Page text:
Highlights //

A licence to manufacture medicines (2012)

A licence to manufacture medicines has been granted to a University of Auckland facility that will produce the active ingredients of cancer vaccines to be tested in humans. The facility will contribute to vaccine programmes that involve Maurice Wilkins Centre investigators around the country.

Two years of work, completed in 2012, has transformed a standard chemical laboratory
into a state of the art facility that will produce the active ingredients destined for human
clinical trials.

The new laboratory, which meets stringent international good manufacturing
practice (GMP) standards, reflects the Maurice Wilkins Centre’s commitment to taking
its technology into manufacturing platforms. The first clinical trial it will service is an
experimental treatment for melanoma, but the facility will be used for a range of clinical
trials in the future.

GMP manager Sarah Carley (pictured below) worked alongside lead chemist Dr Geoff Williams (pictured below) to develop
the manufacturing systems that were inspected by Medsafe, New Zealand’s regulatory
body controlling new medicines, before the licence was granted. Every component and
procedure was painstakingly tested, documented, and approved, from the raw materials
used by the chemists to the air they work in.

The new laboratory complements a GMP facility at Callaghan Innovation’s Gracefield
campus, where an “adjuvant” or booster for the vaccines will be produced, and a GMP
cell therapy facility at the Malaghan Institute of Medical Research.

Sarah Carey And Geoff WilliamsReal New Zealand Inc story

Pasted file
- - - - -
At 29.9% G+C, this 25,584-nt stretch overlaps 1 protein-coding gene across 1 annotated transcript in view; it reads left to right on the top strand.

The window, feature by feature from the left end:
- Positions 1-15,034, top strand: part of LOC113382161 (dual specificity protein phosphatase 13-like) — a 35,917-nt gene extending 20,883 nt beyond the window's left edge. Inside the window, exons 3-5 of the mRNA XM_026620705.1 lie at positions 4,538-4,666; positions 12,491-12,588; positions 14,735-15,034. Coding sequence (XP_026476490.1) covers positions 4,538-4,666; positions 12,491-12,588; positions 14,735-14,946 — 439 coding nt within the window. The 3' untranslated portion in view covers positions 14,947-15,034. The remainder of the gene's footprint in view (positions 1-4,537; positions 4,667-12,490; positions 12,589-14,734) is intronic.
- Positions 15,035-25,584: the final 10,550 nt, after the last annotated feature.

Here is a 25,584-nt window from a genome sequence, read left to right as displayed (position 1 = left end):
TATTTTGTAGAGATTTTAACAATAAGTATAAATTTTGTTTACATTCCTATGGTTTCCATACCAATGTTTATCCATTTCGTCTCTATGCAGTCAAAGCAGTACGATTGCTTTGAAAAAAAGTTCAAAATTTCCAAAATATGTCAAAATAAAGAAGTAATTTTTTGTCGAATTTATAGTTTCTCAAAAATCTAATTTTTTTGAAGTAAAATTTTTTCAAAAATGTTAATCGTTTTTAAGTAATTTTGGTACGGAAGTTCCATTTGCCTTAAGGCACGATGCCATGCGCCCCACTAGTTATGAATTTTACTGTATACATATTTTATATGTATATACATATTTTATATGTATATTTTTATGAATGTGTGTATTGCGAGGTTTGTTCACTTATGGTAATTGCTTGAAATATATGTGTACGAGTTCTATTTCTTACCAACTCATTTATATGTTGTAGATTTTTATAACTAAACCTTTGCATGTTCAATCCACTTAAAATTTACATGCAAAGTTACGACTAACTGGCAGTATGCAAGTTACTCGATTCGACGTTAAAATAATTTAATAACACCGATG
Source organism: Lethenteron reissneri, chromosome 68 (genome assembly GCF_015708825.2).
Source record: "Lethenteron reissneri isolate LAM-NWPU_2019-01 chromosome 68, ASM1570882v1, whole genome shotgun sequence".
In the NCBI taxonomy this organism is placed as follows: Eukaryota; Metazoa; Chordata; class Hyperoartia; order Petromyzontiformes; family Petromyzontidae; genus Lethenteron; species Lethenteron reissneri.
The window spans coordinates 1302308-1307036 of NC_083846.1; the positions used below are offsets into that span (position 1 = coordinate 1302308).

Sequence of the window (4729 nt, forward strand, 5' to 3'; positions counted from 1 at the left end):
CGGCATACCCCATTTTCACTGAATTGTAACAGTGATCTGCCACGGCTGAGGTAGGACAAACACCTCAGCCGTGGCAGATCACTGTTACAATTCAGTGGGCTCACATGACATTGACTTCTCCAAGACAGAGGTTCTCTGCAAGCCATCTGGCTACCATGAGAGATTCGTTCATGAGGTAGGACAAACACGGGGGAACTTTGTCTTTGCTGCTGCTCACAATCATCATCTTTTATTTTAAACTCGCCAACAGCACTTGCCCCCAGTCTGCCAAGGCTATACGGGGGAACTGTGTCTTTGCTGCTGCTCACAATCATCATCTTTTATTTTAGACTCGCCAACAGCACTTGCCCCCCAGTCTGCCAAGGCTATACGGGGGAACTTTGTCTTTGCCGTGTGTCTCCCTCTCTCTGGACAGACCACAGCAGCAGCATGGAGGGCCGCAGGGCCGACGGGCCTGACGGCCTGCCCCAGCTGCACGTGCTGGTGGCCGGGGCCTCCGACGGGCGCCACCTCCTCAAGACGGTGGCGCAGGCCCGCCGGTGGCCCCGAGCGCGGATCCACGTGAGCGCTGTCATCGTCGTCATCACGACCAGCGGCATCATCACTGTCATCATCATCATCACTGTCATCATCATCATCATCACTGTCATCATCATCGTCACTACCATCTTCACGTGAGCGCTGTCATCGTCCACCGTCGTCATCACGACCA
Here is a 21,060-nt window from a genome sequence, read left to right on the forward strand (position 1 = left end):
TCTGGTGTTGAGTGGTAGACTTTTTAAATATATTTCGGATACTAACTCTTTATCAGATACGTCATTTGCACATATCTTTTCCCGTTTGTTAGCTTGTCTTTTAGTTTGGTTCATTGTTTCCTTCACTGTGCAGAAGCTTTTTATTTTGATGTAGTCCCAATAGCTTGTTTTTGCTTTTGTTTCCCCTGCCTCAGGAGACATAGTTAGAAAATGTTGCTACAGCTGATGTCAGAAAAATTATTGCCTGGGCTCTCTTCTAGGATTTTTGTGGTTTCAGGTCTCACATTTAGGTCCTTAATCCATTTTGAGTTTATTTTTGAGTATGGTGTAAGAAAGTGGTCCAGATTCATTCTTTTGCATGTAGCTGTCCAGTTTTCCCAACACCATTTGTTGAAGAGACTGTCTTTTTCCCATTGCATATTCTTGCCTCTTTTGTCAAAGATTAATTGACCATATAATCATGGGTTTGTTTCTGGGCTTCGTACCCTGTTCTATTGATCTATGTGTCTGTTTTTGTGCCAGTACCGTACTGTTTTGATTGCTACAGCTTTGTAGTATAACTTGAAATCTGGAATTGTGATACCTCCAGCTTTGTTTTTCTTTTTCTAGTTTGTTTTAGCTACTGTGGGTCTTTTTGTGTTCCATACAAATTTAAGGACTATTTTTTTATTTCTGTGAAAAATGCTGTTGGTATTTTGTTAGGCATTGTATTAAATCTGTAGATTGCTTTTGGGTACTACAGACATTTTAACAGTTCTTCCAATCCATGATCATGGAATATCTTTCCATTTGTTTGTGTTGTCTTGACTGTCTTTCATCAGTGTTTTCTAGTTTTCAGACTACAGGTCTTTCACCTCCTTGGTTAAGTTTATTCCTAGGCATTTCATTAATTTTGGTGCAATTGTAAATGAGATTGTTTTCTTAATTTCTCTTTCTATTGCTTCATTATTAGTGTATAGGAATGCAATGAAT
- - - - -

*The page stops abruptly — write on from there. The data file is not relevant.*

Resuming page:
In the first clinical trial, vaccine components from Auckland and Gracefield will be soaked into patients’ own
immune cells at the Malaghan Institute before being administered.

“This is a real ‘New Zealand Inc.’ story,” says Maurice Wilkins Centre principal investigator Professor Margaret
Brimble, who led the establishment of the laboratory, along with Centre Director, Professor
Rod Dunbar.

Margaret is a renowned chemist who specialises in producing synthetic copies of compounds found in nature. Her team’s role in the first clinical trial is to synthesise peptides (short sections of protein) that mimic those on cancer cells. The peptides – the vaccine’s active ingredients – are designed to help the immune system learn to recognise and eliminate cancer.

Unlike traditional vaccines, cancer vaccines are given after the disease has developed.
Their relative lack of side effects allows them to be added to standard cancer therapies.
The first vaccine to be tested will use patients’ immune cells as carriers but in future they
are likely to be administered directly, for example by injection into the skin.
The first clinical trial has been funded by a $4.5 million programme grant from the Health

Research Council, linking immunologists, chemists and cancer specialists. The initial focus
is on melanoma but project leader Dr Ian Hermans from the Malaghan Institute says the
techniques being developed also have the potential to be used in other cancers: “Many
cancers respond to immune activation, so an effective vaccine-based strategy with a good
safety profile could alleviate suffering on a large scale.”